Welfare programs are government subsidies that provide support and financial assistance for its citizens and residents of society. Some examples of welfare programs include health care, food stamps, unemployment compensation, and housing assistance. The type of welfare programs, as well as the amount of welfare available to individuals and families, depends on such factors as the county, state, or region.

This financial assistance provided by a government entity may require drug testing, similar to employee drug testing. The purpose of this drug testing is to determine whether a welfare applicant has ingested illegal drugs within a certain time period.

A failed drug test may prevent the applicant from receiving public assistance, such as food stamps or Medicaid, for a specified period of time, or until they have completed a substance abuse treatment program.

Often, the eligibility of a child in a home where the parents test positive is not affected; however, a family member, or other designated person who has also passed a drug test, is required to to act as the protective payee for the child’s welfare benefits. Welfare drug testing is legal in several states, but some states do not allow welfare drug testing.

Which States Allow Welfare Drug Testing?

The discussion around welfare drug testing is complex and constantly evolving. Each state decides whether or not to drug test welfare applicants. At least 13 states have passed legislation that allows government entities to screen or drug test citizens receiving public assistance. These states are:

  • Alabama;
  • Arkansas;
  • Arizona;
  • Florida;
  • Georgia;
  • Kansas;
  • Michigan;
  • Mississippi;
  • Missouri;
  • North Carolina;
  • Oklahoma;
  • Tennessee;
  • Utah;
  • West Virginia; and
  • Wisconsin.

Florida’s drug testing law was declared to be unconstitutional by a district judge in 2013. In 2014, the 11th U.S. Circuit Court of Appeals upheld the ruling, which is why Florida is no longer included on the list of states that allow drug testing for welfare.

What Other States are Proposing Drug Testing for Welfare Recipients?

As recently as March of 2017, at least twenty other states have proposed legislation that would require some form of drug testing or screening for welfare recipients: Hawaii, Illinois, Kentucky, Maine, Massachusetts, Minnesota, Mississippi, Nebraska, Nevada, New Jersey, New York, North Dakota, Rhode Island, South Carolina, Texas, and Vermont.

Is Every Welfare Recipient Required to Undergo Testing?

Simply put, no. Some states apply drug testing or screening to all applicants, while others use specific language that there has to be reason to believe the person is using illegal drugs, or has a substance abuse disorder, in order to determine the kinds of individuals selected to undergo testing or screening. Still others require a specific screening process.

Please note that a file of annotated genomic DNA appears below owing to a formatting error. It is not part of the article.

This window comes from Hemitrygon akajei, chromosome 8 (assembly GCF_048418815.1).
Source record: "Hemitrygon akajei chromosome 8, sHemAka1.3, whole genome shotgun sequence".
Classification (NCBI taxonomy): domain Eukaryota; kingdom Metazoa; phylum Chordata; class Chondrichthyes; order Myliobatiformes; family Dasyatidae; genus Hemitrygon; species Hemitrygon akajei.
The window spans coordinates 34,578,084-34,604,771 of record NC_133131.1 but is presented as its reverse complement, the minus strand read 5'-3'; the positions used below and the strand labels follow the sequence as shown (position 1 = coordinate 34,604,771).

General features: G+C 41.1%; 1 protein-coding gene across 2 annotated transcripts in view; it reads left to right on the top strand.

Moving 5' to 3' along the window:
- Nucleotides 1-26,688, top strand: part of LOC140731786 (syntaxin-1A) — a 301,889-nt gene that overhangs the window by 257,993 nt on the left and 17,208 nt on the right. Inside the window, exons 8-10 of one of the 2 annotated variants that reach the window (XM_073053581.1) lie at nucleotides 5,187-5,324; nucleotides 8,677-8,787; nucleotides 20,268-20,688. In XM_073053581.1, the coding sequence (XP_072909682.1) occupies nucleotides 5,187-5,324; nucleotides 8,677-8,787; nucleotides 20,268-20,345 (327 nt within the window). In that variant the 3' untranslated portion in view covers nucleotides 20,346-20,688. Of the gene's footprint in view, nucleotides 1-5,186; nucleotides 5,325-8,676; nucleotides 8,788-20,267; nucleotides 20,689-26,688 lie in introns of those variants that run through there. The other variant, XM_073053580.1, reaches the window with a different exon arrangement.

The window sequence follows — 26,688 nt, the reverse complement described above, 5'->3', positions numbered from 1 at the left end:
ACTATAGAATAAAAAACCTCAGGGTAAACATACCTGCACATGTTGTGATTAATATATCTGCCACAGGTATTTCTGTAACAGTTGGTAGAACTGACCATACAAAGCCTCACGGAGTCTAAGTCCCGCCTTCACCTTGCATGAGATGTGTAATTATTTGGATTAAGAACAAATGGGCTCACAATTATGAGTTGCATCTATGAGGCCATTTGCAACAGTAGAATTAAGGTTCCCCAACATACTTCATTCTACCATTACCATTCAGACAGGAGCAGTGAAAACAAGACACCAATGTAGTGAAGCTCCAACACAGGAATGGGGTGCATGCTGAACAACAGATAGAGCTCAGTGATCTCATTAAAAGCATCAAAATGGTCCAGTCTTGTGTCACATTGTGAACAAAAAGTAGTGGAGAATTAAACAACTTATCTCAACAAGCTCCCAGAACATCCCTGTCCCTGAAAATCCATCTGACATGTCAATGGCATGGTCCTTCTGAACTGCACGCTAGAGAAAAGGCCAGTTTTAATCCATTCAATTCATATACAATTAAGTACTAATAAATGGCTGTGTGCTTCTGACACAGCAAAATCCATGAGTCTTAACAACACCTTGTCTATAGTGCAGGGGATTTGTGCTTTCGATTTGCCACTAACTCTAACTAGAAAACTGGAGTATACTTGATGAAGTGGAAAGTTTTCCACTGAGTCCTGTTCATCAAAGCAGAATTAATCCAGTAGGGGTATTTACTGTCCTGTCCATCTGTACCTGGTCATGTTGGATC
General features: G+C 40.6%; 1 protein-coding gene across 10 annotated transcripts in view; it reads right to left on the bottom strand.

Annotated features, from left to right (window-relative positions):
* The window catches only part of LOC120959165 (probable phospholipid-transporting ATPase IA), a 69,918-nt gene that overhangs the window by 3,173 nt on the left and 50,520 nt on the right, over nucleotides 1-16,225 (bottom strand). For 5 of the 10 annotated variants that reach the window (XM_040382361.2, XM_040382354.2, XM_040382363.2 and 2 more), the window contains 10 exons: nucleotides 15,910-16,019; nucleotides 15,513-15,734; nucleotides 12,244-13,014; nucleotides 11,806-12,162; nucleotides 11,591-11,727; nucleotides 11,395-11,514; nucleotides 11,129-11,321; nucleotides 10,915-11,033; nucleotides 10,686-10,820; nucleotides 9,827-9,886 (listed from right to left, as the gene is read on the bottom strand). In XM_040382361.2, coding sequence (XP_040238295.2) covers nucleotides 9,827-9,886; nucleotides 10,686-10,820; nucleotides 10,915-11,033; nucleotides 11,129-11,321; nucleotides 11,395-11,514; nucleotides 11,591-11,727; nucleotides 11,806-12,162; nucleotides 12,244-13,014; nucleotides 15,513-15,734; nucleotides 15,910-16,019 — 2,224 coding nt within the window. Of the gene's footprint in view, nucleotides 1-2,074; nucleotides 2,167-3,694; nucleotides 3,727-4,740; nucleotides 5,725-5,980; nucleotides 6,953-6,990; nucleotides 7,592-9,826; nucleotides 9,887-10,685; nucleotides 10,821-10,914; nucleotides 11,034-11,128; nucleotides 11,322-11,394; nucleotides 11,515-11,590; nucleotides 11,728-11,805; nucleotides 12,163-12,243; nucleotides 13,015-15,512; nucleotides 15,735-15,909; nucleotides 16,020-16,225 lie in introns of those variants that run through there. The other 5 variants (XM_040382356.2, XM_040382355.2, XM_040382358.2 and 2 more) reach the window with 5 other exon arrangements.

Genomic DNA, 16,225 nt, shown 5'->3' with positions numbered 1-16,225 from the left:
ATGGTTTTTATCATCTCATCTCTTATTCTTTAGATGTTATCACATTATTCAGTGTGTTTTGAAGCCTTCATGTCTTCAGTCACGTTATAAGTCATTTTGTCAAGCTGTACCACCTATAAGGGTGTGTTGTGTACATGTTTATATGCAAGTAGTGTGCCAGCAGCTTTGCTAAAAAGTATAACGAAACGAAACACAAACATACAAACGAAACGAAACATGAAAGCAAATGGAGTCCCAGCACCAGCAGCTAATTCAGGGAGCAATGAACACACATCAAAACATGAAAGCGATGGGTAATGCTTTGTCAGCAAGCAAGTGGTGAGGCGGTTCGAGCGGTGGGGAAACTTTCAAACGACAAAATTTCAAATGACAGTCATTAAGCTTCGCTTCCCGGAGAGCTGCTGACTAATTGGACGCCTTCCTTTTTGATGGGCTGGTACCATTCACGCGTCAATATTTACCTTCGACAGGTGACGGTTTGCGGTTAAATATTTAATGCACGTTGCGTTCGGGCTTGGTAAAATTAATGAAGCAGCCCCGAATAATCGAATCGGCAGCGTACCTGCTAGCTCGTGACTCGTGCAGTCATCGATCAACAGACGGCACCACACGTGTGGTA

Additionally, Wisconsin included a provision in 2015 to drug test certain individuals participating in SNAP Employment and Training program. The federal government has determined that this goes against federal law that prevents states from imposing additional criteria on recipients of SNAP food benefits.

Florida, Oregon, and Pennsylvania have proposed to drug test applicants who have been convicted of drug-related offenses, instead of waiting to test recipients who are suspected of using illegal drugs. Further, Arizona’s proposal would apply only to nutritional assistants applicants who have been convicted of drug-related offenses.

Is Drug Testing Welfare Recipients Legal?

Yes, drug testing welfare recipients is legal, but this legality has come under questioning recently, specifically in Florida. In Florida, a resident sued the state because it required welfare applicants to undergo drug testing, whether there was suspicion of illegal drug use or not. The Floridian claimed that this is unfair, and the court agreed, ruling in the resident’s favor.

In 2012, a 2003 Michigan Court of Appeals case prevented several proposals from becoming law. These proposals would have required drug testing as an eligibility condition for public assistance programs, much like the aforementioned Florida case.

Most of the legislation had been focused on unfounded drug testing, or testing randomly, when there was no suspicion. At the time, it was ruled unconstitutional. Since then, the legislation has gained traction and several states have approved laws that are at odds with the 2003 Michigan Court of Appeals case.

According to the 1996 welfare law, states are barred from providing welfare assistance to people convicted of a felony for possession, use, or distribution of illegal drugs. It is up to the state, however, to decide to opt out of the ban or modify the time period for which the ban lasts. Maine, Minnesota, Pennsylvania, and Wisconsin are just some of the states that have modified the ban.

Should I Contact an Attorney Regarding Welfare Drug Testing Legality?

Welfare drug testing, although legal, is complex and requires a good understanding of the laws that make it legal. A positive drug test will most likely result in a recipient losing access to the assistance that they need.

An experienced and practiced government attorney will help you better understand welfare testing and what your options are if you test positive for illegal drugs while receiving welfare assistance.